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Back to the millimetres

52 Super Series

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52 Super SeriesIndicative of how close and competitive the 52 Super Series fleet will be in 2023, the first week of April saw the majority of the fleet already in Valencia for testing, tuning and training, all underpinned by a major dose of FOMO (fear of missing out).

The search for fractions of a knot here and there continues for some, while others, like the 2022 World and circuit champions Quantum Racing, have an exciting new posse of young blood to bring up to speed before the curtain rises less than three weeks later in Saint Tropez.

As America’s Cup commitments take up more time and energy from here on, Terry Hutchinson will not be leading the defence of Quantum’s double titles this season. Correspondingly Doug DeVos, we hear, will be visiting some of the regattas, observing progress and cheering on ‘Quantum Racing powered by American Magic’ with his usual infectious enthusiasm.

Indeed the average age onboard plummets with the arrival of a new grinder, new strategist, new mid-bow, new driver, but the new tactician – none other than John Kostecki – will make sure youth doesn’t entirely take over the run of the ship.

Harry Melges IV, 22, will steer the boat, Victor Diaz De Leon will be strategist/navigator supporting JK, aspiring Scott Ewing will understudy legendary Piet van Nieuwenhuizen. Sarah Stone will be mid-bow and young Lara Poljsak is retained as a reserve. Undoubtedly one of the most engaging aspects of this coming season is going to be witnessing the progress of the 2022 champions’ new-look team.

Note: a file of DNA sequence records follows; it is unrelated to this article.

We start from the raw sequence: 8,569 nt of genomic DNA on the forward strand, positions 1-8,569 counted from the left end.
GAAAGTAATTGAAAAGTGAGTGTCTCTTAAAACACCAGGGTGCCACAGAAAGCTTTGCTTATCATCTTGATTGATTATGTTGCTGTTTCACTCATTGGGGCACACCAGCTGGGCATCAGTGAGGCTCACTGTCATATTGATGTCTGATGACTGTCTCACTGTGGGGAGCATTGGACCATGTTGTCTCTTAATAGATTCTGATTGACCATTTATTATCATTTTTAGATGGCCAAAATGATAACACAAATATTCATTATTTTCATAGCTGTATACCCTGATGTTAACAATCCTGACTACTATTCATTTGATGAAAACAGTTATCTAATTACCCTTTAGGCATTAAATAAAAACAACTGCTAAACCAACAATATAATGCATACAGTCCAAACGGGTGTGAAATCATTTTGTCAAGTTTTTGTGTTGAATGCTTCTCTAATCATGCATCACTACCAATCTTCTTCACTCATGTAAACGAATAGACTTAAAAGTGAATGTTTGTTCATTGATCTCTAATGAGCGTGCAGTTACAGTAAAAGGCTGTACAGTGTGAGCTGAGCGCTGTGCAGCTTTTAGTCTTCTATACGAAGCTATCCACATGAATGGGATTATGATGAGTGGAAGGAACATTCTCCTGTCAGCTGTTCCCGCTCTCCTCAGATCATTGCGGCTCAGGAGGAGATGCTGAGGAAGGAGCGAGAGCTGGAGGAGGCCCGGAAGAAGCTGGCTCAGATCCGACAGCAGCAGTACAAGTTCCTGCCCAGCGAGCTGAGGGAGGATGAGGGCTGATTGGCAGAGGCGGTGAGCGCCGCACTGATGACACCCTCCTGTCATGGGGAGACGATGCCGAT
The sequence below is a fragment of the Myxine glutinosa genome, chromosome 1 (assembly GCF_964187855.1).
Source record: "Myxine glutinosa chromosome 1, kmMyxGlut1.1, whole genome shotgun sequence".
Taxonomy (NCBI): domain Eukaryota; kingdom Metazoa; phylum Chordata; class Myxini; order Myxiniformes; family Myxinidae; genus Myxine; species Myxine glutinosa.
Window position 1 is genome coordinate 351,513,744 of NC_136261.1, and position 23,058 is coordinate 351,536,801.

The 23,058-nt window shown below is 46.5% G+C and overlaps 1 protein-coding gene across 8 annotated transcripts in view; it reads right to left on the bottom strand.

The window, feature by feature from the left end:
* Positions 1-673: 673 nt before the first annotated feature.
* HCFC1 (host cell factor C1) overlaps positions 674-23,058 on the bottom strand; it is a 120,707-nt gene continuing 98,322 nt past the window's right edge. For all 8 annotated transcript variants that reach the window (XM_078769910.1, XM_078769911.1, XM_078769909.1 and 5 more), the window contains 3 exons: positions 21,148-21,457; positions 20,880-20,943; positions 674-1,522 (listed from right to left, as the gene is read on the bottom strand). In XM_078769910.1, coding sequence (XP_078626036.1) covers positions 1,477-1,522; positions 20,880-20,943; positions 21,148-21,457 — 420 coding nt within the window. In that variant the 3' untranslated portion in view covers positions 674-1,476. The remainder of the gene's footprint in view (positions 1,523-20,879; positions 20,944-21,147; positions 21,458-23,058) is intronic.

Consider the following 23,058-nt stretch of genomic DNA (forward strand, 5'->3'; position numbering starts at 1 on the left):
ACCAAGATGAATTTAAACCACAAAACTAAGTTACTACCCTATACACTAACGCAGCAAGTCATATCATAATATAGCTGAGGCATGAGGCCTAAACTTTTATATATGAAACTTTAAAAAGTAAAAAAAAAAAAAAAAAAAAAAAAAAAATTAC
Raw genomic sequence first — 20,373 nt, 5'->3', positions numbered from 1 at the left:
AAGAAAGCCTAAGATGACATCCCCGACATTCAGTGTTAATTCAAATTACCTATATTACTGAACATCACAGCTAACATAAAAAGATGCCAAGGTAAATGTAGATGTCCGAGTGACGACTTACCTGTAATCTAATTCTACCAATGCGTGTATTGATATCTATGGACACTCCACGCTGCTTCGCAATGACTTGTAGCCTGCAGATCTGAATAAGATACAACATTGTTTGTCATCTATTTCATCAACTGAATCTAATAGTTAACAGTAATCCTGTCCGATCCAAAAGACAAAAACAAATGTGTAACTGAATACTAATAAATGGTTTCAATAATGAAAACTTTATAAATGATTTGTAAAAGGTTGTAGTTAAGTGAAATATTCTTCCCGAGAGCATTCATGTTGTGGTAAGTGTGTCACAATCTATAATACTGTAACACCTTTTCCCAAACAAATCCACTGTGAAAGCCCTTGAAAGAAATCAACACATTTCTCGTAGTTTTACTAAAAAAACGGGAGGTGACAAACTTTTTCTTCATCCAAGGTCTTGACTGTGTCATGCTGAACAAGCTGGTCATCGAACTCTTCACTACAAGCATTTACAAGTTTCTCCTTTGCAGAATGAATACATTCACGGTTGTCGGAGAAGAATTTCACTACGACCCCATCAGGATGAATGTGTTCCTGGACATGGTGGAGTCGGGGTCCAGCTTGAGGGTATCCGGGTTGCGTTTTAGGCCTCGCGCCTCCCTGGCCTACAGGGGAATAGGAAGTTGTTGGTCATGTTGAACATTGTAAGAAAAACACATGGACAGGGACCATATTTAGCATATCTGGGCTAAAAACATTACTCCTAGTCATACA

52 Super Series
Main image: New to the Super Series in 2022, the Whitcraft family’s Vāyu team from Thailand took good advantage whenever conditions allowed their slightly narrower 2015-generation Botín design to show an edge – particularly in lighter air and downwind. Now, with more boat handling practice, this season should see them extending that downwind strength to higher up the wind range.

Quantum team director Ed Reynolds enthuses, ‘One of the focuses has been to maintain the speed team intact, because that is fundamental. ‘Collectively we are the fastest boat on the racecourse and maintaining that is important. Doug is of course very committed to the Super Series but he is also very committed to diversity, inclusion and creating opportunities for young sailors.’

Reynolds adds, ‘My read is Doug is way more hands-on with the Cup programme this time around; as a result he needs to be sure the TP52 is in good hands. Now he’s confident that stage has been reached he can focus on what they’re building with American Magic.’

Terry Hutchinson will be in Valencia for the Easter training while the coaching continuity continues with James Lyne and sail designer Brett Jones in the coach boat. ‘Harry [Melges] is a great young sailor but he will have to learn to understand how long it takes to accelerate out of the start or manoeuvres,’ says Reynolds. ‘I don’t know where else you can come into a windward mark with ten 52-footers overlapped. The biggest challenge I see, and I see it with all new crews coming in, is making mistakes in critical boat placements.

‘I am excited and cautiously optimistic. Our expectation is to still be on the podium, then win the circuit… I think we have outperformed the fleet by risk management over recent years, that means turning the tenths and ninths into fourths, fifths and sixths.’

Valencia should give the first glimpses of new hardware and other line-up changes. Both Vrolijk designs Platoon and Provezza have new fins for 2023, pursuing what Quantum and Alegre achieved through fin changes last year.